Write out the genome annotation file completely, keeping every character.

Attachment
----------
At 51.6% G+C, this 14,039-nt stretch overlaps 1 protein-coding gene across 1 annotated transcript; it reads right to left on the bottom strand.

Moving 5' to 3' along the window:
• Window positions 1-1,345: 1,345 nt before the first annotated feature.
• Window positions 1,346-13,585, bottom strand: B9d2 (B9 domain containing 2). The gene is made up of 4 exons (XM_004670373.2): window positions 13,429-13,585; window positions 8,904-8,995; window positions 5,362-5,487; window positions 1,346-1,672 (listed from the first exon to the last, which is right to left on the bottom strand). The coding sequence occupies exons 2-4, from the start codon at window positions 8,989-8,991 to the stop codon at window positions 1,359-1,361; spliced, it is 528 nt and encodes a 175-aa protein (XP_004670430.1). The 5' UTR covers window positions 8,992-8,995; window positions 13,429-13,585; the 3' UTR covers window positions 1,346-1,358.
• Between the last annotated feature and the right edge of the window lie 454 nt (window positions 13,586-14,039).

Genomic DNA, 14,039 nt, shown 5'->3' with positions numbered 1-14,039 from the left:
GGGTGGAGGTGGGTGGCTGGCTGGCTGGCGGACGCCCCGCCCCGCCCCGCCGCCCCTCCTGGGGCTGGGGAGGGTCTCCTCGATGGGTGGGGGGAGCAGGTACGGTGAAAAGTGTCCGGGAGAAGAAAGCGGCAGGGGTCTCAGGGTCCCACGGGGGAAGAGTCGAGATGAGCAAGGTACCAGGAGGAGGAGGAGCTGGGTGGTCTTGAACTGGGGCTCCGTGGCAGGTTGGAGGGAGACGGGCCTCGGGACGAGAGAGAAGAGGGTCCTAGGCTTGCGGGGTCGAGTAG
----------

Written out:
At 51.6% G+C, this 14,039-nt stretch overlaps 1 protein-coding gene across 1 annotated transcript; it reads right to left on the bottom strand.

Moving 5' to 3' along the window:
• Window positions 1-1,345: 1,345 nt before the first annotated feature.
• Window positions 1,346-13,585, bottom strand: B9d2 (B9 domain containing 2). The gene is made up of 4 exons (XM_004670373.2): window positions 13,429-13,585; window positions 8,904-8,995; window positions 5,362-5,487; window positions 1,346-1,672 (listed from the first exon to the last, which is right to left on the bottom strand). The coding sequence occupies exons 2-4, from the start codon at window positions 8,989-8,991 to the stop codon at window positions 1,359-1,361; spliced, it is 528 nt and encodes a 175-aa protein (XP_004670430.1). The 5' UTR covers window positions 8,992-8,995; window positions 13,429-13,585; the 3' UTR covers window positions 1,346-1,358.
• Between the last annotated feature and the right edge of the window lie 454 nt (window positions 13,586-14,039).

Genomic DNA, 14,039 nt, shown 5'->3' with positions numbered 1-14,039 from the left:
GGGTGGAGGTGGGTGGCTGGCTGGCTGGCGGACGCCCCGCCCCGCCCCGCCGCCCCTCCTGGGGCTGGGGAGGGTCTCCTCGATGGGTGGGGGGAGCAGGTACGGTGAAAAGTGTCCGGGAGAAGAAAGCGGCAGGGGTCTCAGGGTCCCACGGGGGAAGAGTCGAGATGAGCAAGGTACCAGGAGGAGGAGGAGCTGGGTGGTCTTGAACTGGGGCTCCGTGGCAGGTTGGAGGGAGACGGGCCTCGGGACGAGAGAGAAGAGGGTCCTAGGCTTGCGGGGTCGAGTAG